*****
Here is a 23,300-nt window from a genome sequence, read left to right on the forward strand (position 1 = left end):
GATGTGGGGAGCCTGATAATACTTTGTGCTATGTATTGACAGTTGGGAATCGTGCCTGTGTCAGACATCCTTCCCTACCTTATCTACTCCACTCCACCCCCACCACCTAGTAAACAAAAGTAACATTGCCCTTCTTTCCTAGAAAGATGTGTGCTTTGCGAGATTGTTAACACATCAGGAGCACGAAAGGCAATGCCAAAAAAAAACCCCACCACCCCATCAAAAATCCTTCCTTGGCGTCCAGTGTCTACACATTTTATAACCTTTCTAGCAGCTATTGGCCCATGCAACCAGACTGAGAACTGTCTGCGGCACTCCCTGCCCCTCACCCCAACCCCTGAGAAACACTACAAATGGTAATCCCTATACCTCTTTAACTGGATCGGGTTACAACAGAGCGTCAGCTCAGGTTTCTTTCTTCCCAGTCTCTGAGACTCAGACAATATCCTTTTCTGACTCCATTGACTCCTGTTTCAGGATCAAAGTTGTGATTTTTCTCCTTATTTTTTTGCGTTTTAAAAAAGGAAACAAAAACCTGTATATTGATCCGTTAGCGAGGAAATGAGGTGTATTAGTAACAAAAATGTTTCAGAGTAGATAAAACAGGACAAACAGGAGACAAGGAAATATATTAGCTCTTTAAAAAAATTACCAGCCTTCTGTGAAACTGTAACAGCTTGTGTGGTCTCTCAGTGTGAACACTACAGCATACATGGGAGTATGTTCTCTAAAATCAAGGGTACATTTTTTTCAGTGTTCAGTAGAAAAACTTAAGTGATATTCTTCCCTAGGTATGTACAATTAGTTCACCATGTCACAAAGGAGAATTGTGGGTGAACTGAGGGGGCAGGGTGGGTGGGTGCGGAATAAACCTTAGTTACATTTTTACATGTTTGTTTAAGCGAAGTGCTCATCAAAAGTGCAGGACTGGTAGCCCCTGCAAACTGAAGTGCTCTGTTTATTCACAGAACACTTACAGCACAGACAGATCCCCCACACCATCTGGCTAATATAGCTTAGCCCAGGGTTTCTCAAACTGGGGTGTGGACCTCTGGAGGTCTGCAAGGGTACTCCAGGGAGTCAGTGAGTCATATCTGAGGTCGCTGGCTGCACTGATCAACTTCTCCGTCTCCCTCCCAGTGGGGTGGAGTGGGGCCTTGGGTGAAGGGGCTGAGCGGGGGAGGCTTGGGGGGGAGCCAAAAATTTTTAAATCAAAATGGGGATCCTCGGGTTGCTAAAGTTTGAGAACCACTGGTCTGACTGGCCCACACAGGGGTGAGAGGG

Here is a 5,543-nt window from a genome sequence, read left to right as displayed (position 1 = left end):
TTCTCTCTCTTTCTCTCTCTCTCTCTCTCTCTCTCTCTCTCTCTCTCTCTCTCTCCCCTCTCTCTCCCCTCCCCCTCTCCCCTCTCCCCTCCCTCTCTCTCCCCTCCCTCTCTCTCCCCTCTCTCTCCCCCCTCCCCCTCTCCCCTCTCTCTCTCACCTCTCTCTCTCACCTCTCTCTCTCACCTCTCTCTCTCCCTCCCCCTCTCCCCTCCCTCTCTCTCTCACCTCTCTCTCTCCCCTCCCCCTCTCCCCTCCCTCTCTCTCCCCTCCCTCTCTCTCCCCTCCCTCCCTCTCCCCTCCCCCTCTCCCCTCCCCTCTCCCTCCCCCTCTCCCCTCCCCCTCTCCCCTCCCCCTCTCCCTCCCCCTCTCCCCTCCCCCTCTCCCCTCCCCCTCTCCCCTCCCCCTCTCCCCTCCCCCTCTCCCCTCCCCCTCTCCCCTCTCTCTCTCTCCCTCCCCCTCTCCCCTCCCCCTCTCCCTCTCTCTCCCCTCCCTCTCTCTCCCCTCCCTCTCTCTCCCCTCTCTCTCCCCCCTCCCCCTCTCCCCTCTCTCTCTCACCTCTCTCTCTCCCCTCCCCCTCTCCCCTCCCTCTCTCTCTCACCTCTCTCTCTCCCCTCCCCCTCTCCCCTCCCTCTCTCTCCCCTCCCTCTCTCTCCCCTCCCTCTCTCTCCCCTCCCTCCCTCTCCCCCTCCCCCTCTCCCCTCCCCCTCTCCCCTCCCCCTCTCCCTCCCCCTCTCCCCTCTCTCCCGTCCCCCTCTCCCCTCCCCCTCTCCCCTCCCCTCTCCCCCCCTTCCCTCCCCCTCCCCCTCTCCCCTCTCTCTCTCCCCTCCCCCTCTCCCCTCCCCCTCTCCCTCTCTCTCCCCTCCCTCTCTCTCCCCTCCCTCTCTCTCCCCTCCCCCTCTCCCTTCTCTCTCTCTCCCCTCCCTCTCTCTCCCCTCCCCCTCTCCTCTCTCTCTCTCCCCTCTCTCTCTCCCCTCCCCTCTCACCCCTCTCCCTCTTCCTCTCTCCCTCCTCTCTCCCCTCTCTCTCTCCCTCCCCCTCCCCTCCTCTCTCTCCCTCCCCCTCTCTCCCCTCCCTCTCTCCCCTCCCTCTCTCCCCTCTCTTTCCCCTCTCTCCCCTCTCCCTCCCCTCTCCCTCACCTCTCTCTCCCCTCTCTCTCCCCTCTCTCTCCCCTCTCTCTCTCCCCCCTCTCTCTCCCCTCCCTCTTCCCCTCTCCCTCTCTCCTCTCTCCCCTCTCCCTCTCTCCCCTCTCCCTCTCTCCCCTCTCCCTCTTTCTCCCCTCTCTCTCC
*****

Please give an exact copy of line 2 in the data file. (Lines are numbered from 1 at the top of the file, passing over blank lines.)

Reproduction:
GATGTGGGGAGCCTGATAATACTTTGTGCTATGTATTGACAGTTGGGAATCGTGCCTGTGTCAGACATCCTTCCCTACCTTATCTACTCCACTCCACCCCCACCACCTAGTAAACAAAAGTAACATTGCCCTTCTTTCCTAGAAAGATGTGTGCTTTGCGAGATTGTTAACACATCAGGAGCACGAAAGGCAATGCCAAAAAAAAACCCCACCACCCCATCAAAAATCCTTCCTTGGCGTCCAGTGTCTACACATTTTATAACCTTTCTAGCAGCTATTGGCCCATGCAACCAGACTGAGAACTGTCTGCGGCACTCCCTGCCCCTCACCCCAACCCCTGAGAAACACTACAAATGGTAATCCCTATACCTCTTTAACTGGATCGGGTTACAACAGAGCGTCAGCTCAGGTTTCTTTCTTCCCAGTCTCTGAGACTCAGACAATATCCTTTTCTGACTCCATTGACTCCTGTTTCAGGATCAAAGTTGTGATTTTTCTCCTTATTTTTTTGCGTTTTAAAAAAGGAAACAAAAACCTGTATATTGATCCGTTAGCGAGGAAATGAGGTGTATTAGTAACAAAAATGTTTCAGAGTAGATAAAACAGGACAAACAGGAGACAAGGAAATATATTAGCTCTTTAAAAAAATTACCAGCCTTCTGTGAAACTGTAACAGCTTGTGTGGTCTCTCAGTGTGAACACTACAGCATACATGGGAGTATGTTCTCTAAAATCAAGGGTACATTTTTTTCAGTGTTCAGTAGAAAAACTTAAGTGATATTCTTCCCTAGGTATGTACAATTAGTTCACCATGTCACAAAGGAGAATTGTGGGTGAACTGAGGGGGCAGGGTGGGTGGGTGCGGAATAAACCTTAGTTACATTTTTACATGTTTGTTTAAGCGAAGTGCTCATCAAAAGTGCAGGACTGGTAGCCCCTGCAAACTGAAGTGCTCTGTTTATTCACAGAACACTTACAGCACAGACAGATCCCCCACACCATCTGGCTAATATAGCTTAGCCCAGGGTTTCTCAAACTGGGGTGTGGACCTCTGGAGGTCTGCAAGGGTACTCCAGGGAGTCAGTGAGTCATATCTGAGGTCGCTGGCTGCACTGATCAACTTCTCCGTCTCCCTCCCAGTGGGGTGGAGTGGGGCCTTGGGTGAAGGGGCTGAGCGGGGGAGGCTTGGGGGGGAGCCAAAAATTTTTAAATCAAAATGGGGATCCTCGGGTTGCTAAAGTTTGAGAACCACTGGTCTGACTGGCCCACACAGGGGTGAGAGGG